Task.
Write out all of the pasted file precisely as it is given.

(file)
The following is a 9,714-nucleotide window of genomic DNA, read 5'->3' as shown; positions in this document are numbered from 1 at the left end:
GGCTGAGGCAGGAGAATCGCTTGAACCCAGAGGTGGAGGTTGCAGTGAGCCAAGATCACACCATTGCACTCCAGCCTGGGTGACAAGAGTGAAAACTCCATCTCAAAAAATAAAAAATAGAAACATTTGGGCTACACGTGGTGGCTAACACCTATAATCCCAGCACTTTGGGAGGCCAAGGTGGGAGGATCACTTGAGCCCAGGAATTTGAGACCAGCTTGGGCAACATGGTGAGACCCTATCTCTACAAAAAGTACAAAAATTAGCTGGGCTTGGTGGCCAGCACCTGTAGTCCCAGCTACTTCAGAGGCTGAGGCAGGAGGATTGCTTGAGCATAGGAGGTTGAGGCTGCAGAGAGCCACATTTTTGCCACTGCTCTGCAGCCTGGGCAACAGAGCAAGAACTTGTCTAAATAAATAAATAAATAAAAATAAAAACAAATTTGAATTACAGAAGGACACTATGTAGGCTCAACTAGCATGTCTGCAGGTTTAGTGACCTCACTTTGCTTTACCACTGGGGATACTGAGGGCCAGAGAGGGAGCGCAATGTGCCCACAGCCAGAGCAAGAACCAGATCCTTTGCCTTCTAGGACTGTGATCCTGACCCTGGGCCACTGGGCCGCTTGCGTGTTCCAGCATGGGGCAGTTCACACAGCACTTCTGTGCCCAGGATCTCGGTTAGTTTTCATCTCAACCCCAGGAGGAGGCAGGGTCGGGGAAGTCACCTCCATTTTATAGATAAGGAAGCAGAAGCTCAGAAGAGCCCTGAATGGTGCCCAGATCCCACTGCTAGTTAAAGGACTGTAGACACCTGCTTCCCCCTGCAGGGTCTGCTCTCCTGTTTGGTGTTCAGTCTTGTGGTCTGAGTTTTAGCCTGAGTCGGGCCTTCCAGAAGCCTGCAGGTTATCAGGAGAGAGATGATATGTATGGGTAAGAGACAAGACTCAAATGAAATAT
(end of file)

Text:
The following is a 9,714-nucleotide window of genomic DNA, read 5'->3' as shown; positions in this document are numbered from 1 at the left end:
GGCTGAGGCAGGAGAATCGCTTGAACCCAGAGGTGGAGGTTGCAGTGAGCCAAGATCACACCATTGCACTCCAGCCTGGGTGACAAGAGTGAAAACTCCATCTCAAAAAATAAAAAATAGAAACATTTGGGCTACACGTGGTGGCTAACACCTATAATCCCAGCACTTTGGGAGGCCAAGGTGGGAGGATCACTTGAGCCCAGGAATTTGAGACCAGCTTGGGCAACATGGTGAGACCCTATCTCTACAAAAAGTACAAAAATTAGCTGGGCTTGGTGGCCAGCACCTGTAGTCCCAGCTACTTCAGAGGCTGAGGCAGGAGGATTGCTTGAGCATAGGAGGTTGAGGCTGCAGAGAGCCACATTTTTGCCACTGCTCTGCAGCCTGGGCAACAGAGCAAGAACTTGTCTAAATAAATAAATAAATAAAAATAAAAACAAATTTGAATTACAGAAGGACACTATGTAGGCTCAACTAGCATGTCTGCAGGTTTAGTGACCTCACTTTGCTTTACCACTGGGGATACTGAGGGCCAGAGAGGGAGCGCAATGTGCCCACAGCCAGAGCAAGAACCAGATCCTTTGCCTTCTAGGACTGTGATCCTGACCCTGGGCCACTGGGCCGCTTGCGTGTTCCAGCATGGGGCAGTTCACACAGCACTTCTGTGCCCAGGATCTCGGTTAGTTTTCATCTCAACCCCAGGAGGAGGCAGGGTCGGGGAAGTCACCTCCATTTTATAGATAAGGAAGCAGAAGCTCAGAAGAGCCCTGAATGGTGCCCAGATCCCACTGCTAGTTAAAGGACTGTAGACACCTGCTTCCCCCTGCAGGGTCTGCTCTCCTGTTTGGTGTTCAGTCTTGTGGTCTGAGTTTTAGCCTGAGTCGGGCCTTCCAGAAGCCTGCAGGTTATCAGGAGAGAGATGATATGTATGGGTAAGAGACAAGACTCAAATGAAATAT